Posted: 10/06/1999

 

Three Kings

(1999)

by Del Harvey



An incredible film about three soldiers who attempt to steal Saddam’s stolen gold, and end up being the saviours of a desert tribe.


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On the surface, Three Kings is about four soldiers going AWOL during the last days of Operation Desert Storm in order to steal the gold bullion that Saddam Hussein stole from the Kuwaitis. The previews give us explosions and wisecracks to a ‘60’s beat that inspires a sense of Vietnam nostalgia. But, hold on, this is not just another George Clooney action film. Three Kings is full of surprises, and all of them good.

The film succeeds on many different levels, thanks to a well-conceived plot, choreographed cinematography, tight editing, competent acting, and a soundtrack that lends a perfect sensitivity to each scene and sequeway. The ringmaster for this perfect celluloid experience is David O. Russell, whose earlier efforts were “Spanking The Monkey” and “Flirting With Disaster.” His work on Three Kings far surpasses any previous efforts as he displays masterful technique and overall look to this film which are out of the ordinary and extremely effective.

Three Kings is an action film with the action delivered in an anti-violent manner. The scenestracing a bullet’s trajectory through human intestines are detailed graphically enough to put any homeboy off his Mac-10. And the action scenes are timed so their occurrence conveys the desired impact. The first real action scene is preceded by several set-ups which include a game of chicken between a Hum-Vee and a cow, and some imaginary moments, including the aforementioned bullet-through-the-belly sequence. By the time we are given the first real action scene the intensity between the actors and their gunplay is truly shocking, which is an amazing feat considering how dulled most contemporary American audiences are to violence.

The message is one that would seem better suited to a TV-Movie-Of-The-Week — but Clooney, Mark Wahlberg, and Ice Cube pull it off, along with a supporting cast that includes Nora Dunn as an aging newswoman and Mykelti Williams as the less-than-aware Colonel in charge of these goldbricking grunts. The message is simple: it is better to help humankind than to succumb to greed. And somewhere along the line our hardcore soldiers manage to make the transition from shameless opportunists to benefactors. There are a number of scenes wherein each of our “kings” is given the opportunity to gain the wisdom of harmony with others beyond race and religion. Although, in the case of Ice Cube’s Chief Elgin we are given the impression he is on intimate terms with this sort of knowledge.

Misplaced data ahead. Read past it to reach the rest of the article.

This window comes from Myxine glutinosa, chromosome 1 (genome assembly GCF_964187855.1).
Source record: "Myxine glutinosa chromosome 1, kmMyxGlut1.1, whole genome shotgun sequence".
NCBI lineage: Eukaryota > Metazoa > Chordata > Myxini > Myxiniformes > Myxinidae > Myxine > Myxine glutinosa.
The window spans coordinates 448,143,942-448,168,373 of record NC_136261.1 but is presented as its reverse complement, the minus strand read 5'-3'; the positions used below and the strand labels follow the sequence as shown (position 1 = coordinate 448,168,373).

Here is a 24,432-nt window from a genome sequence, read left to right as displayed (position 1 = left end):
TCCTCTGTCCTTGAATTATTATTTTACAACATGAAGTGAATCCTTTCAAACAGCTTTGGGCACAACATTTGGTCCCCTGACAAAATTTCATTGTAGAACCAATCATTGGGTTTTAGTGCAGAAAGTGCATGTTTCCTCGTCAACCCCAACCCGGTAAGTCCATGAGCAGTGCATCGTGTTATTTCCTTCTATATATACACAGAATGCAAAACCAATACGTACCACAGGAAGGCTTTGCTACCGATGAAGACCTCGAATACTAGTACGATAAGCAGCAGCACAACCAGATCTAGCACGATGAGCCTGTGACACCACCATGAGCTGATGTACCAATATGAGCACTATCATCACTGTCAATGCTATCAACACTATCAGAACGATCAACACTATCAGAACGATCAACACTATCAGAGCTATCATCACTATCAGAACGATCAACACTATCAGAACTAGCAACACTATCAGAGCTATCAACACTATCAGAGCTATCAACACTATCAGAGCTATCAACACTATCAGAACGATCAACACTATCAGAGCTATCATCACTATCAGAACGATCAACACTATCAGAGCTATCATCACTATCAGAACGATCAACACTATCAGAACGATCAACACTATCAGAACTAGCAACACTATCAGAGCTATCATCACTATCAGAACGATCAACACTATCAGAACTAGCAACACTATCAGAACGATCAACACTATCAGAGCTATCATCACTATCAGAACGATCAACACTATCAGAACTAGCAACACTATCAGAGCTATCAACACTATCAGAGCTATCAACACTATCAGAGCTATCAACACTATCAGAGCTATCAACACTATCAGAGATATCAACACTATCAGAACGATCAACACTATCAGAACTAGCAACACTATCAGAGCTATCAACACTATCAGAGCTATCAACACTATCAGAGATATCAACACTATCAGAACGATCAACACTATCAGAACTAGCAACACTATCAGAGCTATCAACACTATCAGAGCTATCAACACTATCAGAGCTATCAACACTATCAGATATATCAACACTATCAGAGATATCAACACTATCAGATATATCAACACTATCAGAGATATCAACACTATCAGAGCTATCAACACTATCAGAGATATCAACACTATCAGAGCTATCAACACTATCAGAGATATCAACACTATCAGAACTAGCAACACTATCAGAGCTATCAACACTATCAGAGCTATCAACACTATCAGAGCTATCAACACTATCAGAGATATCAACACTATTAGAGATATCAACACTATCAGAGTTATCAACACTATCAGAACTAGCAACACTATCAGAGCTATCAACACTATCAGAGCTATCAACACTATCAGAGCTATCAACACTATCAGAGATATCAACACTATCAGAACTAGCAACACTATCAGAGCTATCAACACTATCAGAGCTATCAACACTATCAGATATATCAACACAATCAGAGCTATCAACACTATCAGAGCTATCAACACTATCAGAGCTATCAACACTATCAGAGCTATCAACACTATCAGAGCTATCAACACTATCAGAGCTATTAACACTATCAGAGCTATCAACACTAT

War, and most specifically the “military action” of Desert Storm, are woven into the film almost philosophically. The horror of war, and the reality of the effect of violence upon the human body, are truly ugly parts of life, but still a key part to this story. They mirror the ugliness of one race against another; of one religion against another. As the film progresses, and our “three kings” follow the path to wisdom and enlightenment that is borne of a difficult journey, we are shown a transformation of individuals who are forced to join together by a common goal. They eventually rise above this ugliness not out of any selfish motive, but out of the simple necessity of caring for another human being.

There are plenty of humorous moments in the film. The map-in-the-butt scene is somewhat infamous by now. Marky Mark’s lines are often quite humorous, as he is something of a straight man for everyone else in the film. In fact, there are plenty of comedic situations in Three Kings. And this film, along with “Out Of Sight,” should place Clooney near the top of that golden list of “most-popular” male stars, for the depth and maturity he displays in the role of a rogue special forces soldier with a heart of gold.

But it is not any one of these elements, alone, which makes Three Kings one of the best films in many years. Rather it is the total experience of a combined effort of all persons involved both in front of and behind the camera which unite to create an enjoyable and thought-provoking film, hidden under the guise of another mindless action pic. Three Kings should be on your “must-see” list. Don’t wait for it to come out on video.

Del Harvey is the founder of Film Monthly. He is a devout Bears fan, and therefore deserving of our sympathy.



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